The do’s and don’ts of parking your motorhome
The feeling of freedom when picking up your motorhome is truly unique. Once those keys are in the ignition and the seatbelt is clicked in, you can go anywhere, at any time, stopping whenever you feel like it, and staying in each place as long as you choose. There really are no other forms of travel quite like it.
Often the only thing stopping would-be campers from setting off on the trip of a lifetime is the idea of parking a giant vehicle. But, we’re here to tell you, fear not! Parking is much simpler than it may seem.
When it comes down to it, there are a number of do’s and don’ts that outline basic rules of thumb for parking your motorhome anywhere in the world. In essence, a little planning is all you really need!
Parking your motorhome: Do
● Know exactly how high your motorhome is. In most cases, you won’t be able to park in multi-level parking buildings or underground where there may be height clearance issues. Some campervans are not much higher than trucks with roof racks however, so knowing exactly how high your roof is can help you decide if you can fit into these spaces. Similarly, know the length of your motorhome as some campsites will have size restrictions.
● Get permission. There are plenty of places where you are permitted to park your motorhome for short and overnight stays provided you get permission, including spots such as WalMart car parks in the US and private land. This means you’ll need to arrive at a reasonable hour (i.e. not midnight) to find the appropriate person, ask permission, and potentially even move on if you are declined a spot.
● Park somewhere you can easily get out of again. When you’re desperate to park for the night or to get out and soak up that sunset, it can be easy to just park anywhere. However, you’ll still need to be able to get out again, and motorhomes are not always known for their manoeuvrability. Look to park somewhere open, rather than next to low items such as rubbish bins, curbs, picnic tables or plants that you might hit when backing out again.
● Lock up your motorhome whenever you leave it. Even if you’re just heading off for a quick stroll, it’s best to secure your possessions and keep your valuables out of sight whenever you’re not nearby.
● Secure your belongings before moving again. Whenever you stop, you might move things around inside the campervan, so it’s important to make sure your cookware and other items aren’t going to fall on the floor as soon as you hit the road again.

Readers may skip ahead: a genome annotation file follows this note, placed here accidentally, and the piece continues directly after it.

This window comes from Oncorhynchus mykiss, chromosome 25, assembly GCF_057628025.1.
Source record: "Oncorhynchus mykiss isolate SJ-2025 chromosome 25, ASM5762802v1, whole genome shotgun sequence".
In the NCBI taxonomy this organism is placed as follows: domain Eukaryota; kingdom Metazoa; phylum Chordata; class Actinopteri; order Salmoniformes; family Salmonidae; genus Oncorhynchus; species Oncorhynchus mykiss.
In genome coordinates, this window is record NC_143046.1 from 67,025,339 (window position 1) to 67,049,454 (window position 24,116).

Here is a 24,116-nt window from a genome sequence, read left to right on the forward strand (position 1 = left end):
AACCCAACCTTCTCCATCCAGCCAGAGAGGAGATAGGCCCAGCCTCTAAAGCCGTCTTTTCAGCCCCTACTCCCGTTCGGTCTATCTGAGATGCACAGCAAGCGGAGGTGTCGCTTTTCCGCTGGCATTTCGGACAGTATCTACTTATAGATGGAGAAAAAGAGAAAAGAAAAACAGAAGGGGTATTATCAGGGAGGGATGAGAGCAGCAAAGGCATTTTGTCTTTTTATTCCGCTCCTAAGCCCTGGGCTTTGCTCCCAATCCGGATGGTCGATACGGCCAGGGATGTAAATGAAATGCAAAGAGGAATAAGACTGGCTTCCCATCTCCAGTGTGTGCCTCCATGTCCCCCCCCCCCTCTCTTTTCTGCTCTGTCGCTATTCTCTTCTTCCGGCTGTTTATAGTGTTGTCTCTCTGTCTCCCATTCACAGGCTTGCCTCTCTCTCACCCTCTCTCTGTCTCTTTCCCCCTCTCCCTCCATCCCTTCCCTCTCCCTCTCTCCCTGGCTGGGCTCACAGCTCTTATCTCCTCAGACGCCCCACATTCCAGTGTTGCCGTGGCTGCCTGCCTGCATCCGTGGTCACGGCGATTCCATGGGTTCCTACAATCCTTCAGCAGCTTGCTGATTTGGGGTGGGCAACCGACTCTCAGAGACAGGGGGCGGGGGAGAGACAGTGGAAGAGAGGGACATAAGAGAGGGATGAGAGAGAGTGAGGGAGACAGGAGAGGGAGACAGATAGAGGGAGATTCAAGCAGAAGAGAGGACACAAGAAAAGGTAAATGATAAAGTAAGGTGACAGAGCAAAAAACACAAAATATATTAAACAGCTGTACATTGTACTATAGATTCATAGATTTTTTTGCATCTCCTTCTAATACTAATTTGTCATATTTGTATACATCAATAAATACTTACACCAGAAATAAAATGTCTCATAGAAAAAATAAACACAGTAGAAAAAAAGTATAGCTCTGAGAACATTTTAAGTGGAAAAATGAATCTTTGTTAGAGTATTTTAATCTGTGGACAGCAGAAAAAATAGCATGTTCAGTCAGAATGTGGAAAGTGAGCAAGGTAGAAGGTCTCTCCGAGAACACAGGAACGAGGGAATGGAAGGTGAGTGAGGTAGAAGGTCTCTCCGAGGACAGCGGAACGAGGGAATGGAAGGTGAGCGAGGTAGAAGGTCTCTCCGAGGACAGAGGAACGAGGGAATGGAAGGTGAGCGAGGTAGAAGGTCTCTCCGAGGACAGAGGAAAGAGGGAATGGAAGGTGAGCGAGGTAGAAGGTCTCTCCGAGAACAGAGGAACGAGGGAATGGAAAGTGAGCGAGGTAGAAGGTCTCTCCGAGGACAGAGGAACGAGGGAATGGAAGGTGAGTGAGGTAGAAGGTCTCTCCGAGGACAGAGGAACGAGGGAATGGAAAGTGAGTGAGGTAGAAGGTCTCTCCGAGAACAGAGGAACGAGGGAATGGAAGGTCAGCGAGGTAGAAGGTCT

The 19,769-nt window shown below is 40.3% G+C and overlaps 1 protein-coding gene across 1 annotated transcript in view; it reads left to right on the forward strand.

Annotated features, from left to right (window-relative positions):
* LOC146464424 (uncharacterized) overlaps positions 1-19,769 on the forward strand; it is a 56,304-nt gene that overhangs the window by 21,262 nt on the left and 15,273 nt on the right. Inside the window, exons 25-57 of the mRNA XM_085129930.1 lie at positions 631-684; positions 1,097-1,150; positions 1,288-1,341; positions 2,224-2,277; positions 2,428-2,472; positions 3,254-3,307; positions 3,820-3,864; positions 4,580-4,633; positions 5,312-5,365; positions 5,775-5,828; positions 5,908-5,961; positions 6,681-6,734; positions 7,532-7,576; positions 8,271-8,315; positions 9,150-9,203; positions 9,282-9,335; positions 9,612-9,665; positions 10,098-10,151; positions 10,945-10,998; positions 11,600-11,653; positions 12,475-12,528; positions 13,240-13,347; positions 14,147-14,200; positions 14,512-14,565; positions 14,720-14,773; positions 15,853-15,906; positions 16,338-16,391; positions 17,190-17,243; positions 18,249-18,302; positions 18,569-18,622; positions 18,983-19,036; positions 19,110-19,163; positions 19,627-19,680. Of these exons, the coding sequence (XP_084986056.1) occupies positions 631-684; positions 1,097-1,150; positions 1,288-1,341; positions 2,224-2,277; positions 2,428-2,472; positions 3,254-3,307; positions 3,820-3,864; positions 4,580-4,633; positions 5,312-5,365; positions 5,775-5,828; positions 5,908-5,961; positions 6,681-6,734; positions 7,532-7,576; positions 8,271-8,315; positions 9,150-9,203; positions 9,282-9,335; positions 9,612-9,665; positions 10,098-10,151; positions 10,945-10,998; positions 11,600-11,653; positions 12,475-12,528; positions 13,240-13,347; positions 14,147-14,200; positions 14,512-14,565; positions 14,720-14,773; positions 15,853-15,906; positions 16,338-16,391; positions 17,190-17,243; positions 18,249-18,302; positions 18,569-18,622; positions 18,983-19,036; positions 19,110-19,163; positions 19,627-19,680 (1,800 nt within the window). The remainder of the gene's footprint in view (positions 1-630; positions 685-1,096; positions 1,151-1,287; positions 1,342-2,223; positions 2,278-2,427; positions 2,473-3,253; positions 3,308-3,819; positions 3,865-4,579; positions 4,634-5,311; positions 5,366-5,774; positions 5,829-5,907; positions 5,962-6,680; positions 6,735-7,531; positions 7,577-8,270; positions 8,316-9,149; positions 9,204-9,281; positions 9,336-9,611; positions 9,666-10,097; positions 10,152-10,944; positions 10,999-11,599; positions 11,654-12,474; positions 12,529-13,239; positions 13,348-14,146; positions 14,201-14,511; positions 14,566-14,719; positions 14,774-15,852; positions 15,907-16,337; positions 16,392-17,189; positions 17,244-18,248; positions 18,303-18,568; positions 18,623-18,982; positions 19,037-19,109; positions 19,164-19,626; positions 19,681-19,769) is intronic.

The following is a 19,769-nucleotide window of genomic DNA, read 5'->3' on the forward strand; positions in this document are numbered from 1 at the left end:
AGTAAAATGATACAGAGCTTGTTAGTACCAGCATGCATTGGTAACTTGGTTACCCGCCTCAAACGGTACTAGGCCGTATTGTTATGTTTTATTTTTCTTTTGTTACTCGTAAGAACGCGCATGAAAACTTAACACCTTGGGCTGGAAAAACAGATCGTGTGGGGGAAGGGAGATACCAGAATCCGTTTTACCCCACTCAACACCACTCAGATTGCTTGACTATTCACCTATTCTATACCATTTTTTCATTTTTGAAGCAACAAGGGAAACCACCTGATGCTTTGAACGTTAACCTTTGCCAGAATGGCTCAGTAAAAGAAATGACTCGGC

● Check for accessibility issues before you arrive. Most campsites will share information about potential accessibility issues, such as gravel roads or steep hills, so you can ensure your motorhome is capable of driving there before you make a booking.
● Prepare whenever possible. If you know where you plan to be at the end of a day on the road, plan ahead and either book a campsite or make a list of a few options. This beats scrambling to find a parking spot at last minute in the dark when many spaces are already taken.
Parking your motorhome: Don’t
● Freedom camp without knowing the local laws. Freedom camping is arguably the hottest topic in motorhome travel right now, and the laws relating to it vary greatly from one country to another. Talk to your rental supplier when you pick up your campervan and read our guides on freedom camping in the US, New Zealand, Australia, Canada, and Iceland before you get started.
● Park on the side of the road. Simply pulling over is often not enough to create ample room for other vehicles to pass safely. Whether you’re pulling over to take photos, go for a hike, or sleep for the night, you’ll need to find a space where you can properly pull off the road and into a clearing.
● Park on a slope overnight. It might not seem so bad when you pull in and get ready for bed, but you’ll quickly notice the discomfort of sleeping on an angle when you try to get some rest.
● Overstay your welcome. Many rest stops and parking areas will have signposted time limits on campervan stays, which can vary from a single night to several weeks. Make sure you leave within that time frame.
● Park too close to another motorhome. If you can help it, give your neighbour plenty of space when parking to ensure they can’t hear you brush your teeth in the morning.
● Leave a mess. Whether it’s food scraps, litter, or even human waste, messes left behind by motorhome travellers put unnecessary strain on the environment and locals who can eventually use such incidents as a cause for shutting down campervan parking spaces for good.